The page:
10 Women We Lost in 2010

While we celebrate the New Year and begin working on goals for 2011, we remember the achievements of women trailblazers, activists and heroes who came before us.

We have bid farewell to many remarkable women, including celebrities such as Rue McClanahan, Patricia Neal, Lena Horne, and Dixie Carter. But some of the most extraordinary women in history did their best work out of the limelight.

Juanita M. Kreps (born 1921): The first female United States Secretary of Commerce from 1977 to 1979; Kreps promoted fair business tactics and laws, and worked to improve the social conditions of women and minorities.

Deborah Howell (born 1941): One of first women to lead a major U.S. newspaper, she contributed to The Pioneer Press receiving its’ 1st Pulitzer Prize and promoted news coverage of sensitive social issues such as AIDS.

Elizabeth Edwards (born 1949): A successful lawyer, political adviser, mother of four and a wife, Edwards faced intense public scrutiny after personal details regarding her marriage came to light, but never faltered in any of her roles

Elaine Kaufman (born 1929): Kaufman was the iconic owner of the NYC celebrity hotspot Elaine’s. She opened the restaurant in 1963 and was known for her larger-than-life personality and unwavering dedication to her business, which brought in everyday patrons and celebrities alike.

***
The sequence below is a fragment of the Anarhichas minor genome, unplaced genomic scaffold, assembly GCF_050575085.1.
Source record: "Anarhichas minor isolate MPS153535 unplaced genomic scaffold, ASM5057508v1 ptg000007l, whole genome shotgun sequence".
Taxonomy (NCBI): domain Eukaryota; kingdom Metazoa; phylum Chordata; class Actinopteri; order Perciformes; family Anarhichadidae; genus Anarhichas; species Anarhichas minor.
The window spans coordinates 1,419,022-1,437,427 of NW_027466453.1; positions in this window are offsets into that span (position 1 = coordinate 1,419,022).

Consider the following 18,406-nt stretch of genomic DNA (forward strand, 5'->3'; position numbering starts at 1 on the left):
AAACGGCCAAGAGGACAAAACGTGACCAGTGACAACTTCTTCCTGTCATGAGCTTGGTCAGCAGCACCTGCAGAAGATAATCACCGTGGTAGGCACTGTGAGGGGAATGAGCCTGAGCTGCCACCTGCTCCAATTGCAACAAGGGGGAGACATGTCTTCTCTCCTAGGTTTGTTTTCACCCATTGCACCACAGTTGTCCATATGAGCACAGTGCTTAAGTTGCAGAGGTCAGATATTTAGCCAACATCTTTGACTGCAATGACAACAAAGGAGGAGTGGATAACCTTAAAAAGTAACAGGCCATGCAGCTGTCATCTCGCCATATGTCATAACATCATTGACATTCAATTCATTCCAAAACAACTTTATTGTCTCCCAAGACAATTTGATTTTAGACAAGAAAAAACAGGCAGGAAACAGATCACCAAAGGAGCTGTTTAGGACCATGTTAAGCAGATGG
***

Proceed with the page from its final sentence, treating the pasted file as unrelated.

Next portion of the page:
Dorothy Height (born 1912): Accepted but denied entry into her college of choice after the quota for black students (two) had been met, she became a social activist and leader in the Civil Rights Movement. Height was the only woman to share the stage with Martin Luther King Jr. during his “I Have A Dream” speech.

Bonus PINK Link: Read about the other five women we lost in our online exclusive.

By Noelle Jackson

“If one should say to you that the soul perishes like the body,
answer that the flower withers, but the seed remains.” Kahlil Gibran

Share this Article